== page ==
Protecting public clouds from common vulnerabilities

October 9, 2019

Many businesses already utilize a cloud environment that consists of on-premises private cloud and public cloud resources — a hybrid cloud. However, when it comes to cybersecurity, companies tend to focus more on protection of physical or virtualized environments, paying much less attention to the part of their infrastructure that resides in public clouds. Some of them are sure that cloud providers should be responsible for the protection; some think that public clouds are secure by design, and so not requiring any additional protection. But both those hypothesis are erroneous: public clouds are as much prone to software vulnerability exploitation, update repo poisoning, network connection exploitation, and account information compromise as the rest of your infrastructure. And here is why.

Vulnerabilities of RDP and SSH

RDP is on by default on Amazon instances, and it does not support second factor authentication by design. RDP has become the target for many different tools for bruteforce attacks. Some of them concentrate on several most common default usernames (like “Administrator”) and makes thousands of guess attempts. Others try to guess unique login name of the administrator by using most common surnames and common passwords. Brute-forcing algorithms can limit and randomize the number of attempts, with a time-out between sets of attempts, to avoid automated detection. Another method of attack is to brute-force the password for the SSM-User login that is often programmed into AWS instances.

Similar brute-force attempts target SSH services all the time, and though SSH does offer greater protection than RDP (e.g., second-factor authentication), a carelessly configured service can readily provide access to a persistent malicious actor. Brute-force attacks on SSH and RDP made up 12% of all attacks on Kaspersky’s IoT honeypots during the first half of 2019.

Vulnerabilities in third-party software

Public clouds can and do expose you to vulnerabilities. Here are a few examples of how a vulnerability in third-party software offers an attacker the chance to execute code on the instance itself.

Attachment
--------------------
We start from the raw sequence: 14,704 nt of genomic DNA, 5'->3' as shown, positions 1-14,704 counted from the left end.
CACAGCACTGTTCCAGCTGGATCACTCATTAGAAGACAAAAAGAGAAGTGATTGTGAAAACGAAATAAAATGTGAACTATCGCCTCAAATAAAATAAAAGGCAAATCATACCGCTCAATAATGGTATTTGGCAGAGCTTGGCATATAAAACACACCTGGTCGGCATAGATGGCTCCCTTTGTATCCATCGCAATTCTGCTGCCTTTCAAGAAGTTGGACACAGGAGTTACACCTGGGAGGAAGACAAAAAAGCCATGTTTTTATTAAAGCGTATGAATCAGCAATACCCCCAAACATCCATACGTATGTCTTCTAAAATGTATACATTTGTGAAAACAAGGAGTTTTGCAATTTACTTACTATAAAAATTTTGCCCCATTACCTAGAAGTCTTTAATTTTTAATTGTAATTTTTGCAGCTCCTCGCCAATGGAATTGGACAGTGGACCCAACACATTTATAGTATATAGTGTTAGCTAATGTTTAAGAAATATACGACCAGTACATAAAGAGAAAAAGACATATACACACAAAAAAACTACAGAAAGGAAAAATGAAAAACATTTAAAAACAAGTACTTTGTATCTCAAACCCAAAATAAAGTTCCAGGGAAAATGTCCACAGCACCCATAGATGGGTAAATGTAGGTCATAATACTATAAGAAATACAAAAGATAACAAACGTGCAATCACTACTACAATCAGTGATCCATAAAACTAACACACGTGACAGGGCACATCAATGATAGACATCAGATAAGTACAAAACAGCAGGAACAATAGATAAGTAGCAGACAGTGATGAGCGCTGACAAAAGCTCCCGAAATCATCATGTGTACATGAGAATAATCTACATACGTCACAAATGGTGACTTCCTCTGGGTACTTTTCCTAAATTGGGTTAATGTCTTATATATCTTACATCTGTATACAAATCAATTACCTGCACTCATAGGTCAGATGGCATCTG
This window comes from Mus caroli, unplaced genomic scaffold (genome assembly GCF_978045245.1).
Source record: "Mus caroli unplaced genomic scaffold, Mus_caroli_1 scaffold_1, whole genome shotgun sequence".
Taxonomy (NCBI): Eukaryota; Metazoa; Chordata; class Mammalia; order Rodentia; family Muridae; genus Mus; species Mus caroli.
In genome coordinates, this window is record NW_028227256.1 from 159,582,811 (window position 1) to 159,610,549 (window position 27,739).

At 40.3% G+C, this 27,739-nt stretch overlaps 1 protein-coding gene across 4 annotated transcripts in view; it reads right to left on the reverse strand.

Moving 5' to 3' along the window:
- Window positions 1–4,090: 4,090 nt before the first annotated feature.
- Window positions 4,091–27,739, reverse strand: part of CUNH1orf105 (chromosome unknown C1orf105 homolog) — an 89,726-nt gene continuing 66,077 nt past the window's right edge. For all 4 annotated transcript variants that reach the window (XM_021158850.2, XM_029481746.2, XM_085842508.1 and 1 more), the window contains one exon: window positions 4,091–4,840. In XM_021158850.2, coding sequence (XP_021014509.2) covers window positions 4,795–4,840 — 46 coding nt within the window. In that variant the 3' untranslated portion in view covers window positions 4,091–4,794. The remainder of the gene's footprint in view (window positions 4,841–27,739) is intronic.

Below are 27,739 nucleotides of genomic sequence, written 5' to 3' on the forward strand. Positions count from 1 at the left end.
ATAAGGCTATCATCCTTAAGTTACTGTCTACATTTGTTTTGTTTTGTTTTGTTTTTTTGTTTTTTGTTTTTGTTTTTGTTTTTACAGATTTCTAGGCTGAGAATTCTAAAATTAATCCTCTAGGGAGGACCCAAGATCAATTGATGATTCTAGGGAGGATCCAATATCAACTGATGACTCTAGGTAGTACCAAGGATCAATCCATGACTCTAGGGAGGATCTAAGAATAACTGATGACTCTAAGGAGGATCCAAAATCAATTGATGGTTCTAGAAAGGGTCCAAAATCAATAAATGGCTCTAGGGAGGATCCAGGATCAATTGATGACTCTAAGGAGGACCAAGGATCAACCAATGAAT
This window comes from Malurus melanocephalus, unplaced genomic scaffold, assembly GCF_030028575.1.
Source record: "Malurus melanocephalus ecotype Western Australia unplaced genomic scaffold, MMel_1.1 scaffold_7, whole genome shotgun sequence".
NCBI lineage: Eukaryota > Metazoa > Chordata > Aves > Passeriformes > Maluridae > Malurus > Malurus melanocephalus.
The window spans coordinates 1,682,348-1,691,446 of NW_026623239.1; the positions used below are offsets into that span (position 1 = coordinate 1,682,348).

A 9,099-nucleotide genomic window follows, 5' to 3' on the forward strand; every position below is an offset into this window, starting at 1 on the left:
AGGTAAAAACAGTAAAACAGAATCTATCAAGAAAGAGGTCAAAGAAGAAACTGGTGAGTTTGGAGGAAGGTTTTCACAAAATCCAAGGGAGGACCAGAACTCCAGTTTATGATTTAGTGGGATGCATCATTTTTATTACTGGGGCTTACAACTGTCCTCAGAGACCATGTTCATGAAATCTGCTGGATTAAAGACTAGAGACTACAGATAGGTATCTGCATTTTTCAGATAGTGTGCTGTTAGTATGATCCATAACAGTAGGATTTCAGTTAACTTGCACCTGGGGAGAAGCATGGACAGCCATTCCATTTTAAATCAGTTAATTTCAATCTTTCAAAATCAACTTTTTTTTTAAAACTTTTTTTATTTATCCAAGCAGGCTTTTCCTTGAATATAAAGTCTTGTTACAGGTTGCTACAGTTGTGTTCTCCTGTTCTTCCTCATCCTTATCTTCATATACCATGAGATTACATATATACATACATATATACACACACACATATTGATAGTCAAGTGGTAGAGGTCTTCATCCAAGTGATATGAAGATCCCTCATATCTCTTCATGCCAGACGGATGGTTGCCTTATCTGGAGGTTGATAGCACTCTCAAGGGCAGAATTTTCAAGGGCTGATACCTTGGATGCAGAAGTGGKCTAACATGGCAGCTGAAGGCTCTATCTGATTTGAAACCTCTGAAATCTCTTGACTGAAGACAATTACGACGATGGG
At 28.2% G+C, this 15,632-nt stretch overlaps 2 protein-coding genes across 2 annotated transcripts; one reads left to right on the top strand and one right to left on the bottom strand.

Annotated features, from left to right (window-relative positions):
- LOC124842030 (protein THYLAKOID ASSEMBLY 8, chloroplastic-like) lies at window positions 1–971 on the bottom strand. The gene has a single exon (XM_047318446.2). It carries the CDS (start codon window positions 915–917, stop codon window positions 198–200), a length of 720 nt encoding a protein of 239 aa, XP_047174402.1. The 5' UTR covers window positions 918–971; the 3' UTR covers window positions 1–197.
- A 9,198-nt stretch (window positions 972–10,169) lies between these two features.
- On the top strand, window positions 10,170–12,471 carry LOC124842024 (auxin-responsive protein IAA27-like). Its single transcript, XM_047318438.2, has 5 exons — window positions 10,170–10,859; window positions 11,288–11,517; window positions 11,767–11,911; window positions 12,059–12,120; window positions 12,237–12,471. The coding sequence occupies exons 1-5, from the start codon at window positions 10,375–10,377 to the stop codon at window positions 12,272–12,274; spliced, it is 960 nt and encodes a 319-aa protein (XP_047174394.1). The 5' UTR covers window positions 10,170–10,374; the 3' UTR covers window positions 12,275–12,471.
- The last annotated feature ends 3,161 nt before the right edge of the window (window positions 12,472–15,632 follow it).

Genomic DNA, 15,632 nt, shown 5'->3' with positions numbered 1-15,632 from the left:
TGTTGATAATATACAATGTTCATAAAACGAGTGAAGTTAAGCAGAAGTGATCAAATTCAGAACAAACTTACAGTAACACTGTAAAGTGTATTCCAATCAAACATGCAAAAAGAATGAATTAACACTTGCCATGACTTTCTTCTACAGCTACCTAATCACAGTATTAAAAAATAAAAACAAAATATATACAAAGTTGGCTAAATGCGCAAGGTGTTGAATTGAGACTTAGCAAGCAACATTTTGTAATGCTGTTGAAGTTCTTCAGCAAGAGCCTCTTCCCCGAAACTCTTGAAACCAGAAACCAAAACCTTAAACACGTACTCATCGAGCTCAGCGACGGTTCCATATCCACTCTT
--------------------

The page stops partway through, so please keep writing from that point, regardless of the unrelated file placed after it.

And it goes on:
On June 3, 2019, a vulnerability was discovered in Exim, a popular e-mail server commonly deployed in public clouds. The vulnerability allowed for remote-code execution. If the server was run as root, as is most commonly the case, malignant code introduced onto the server would then be executed with root privileges. Another Exim vulnerability, identified in July of 2019, also allowed remote-code execution as root.

Another example is the 2016 hack of the official Linux Mint website, which resulted in distros being altered to include malware incorporating an IRC backdoor with DDOS functionality. The malware could also be used to drop malicious payloads onto infected machines. Other reported cases involved malicious node.js modules, infected containers in the Docker Hub, and more.

How to reduce risk

Cybercriminals can be very inventive when it comes to finding entry points into infrastructures, especially where there are many such infrastructures, all very similar and with similar issues, and all conveniently believed to be highly secure by design. To reduce and manage the risk much more effectively, protect operating systems on your cloud instances and virtual machines. Basic antivirus and antimalware protection are clearly not enough. Industry best practices dictate that every operating system in an infrastructure needs comprehensive, multilayered protection, and public cloud providers make similar recommendations.

That is where a security solution such as Kaspersky Hybrid Cloud Security comes in.  Our solution protects the various types of workloads running on different platforms, using multiple layers of security technologies including system hardening, exploit prevention, file-integrity monitoring, a network attack blocker, static and behavioral antimalware, and more. You can learn more about our solution here.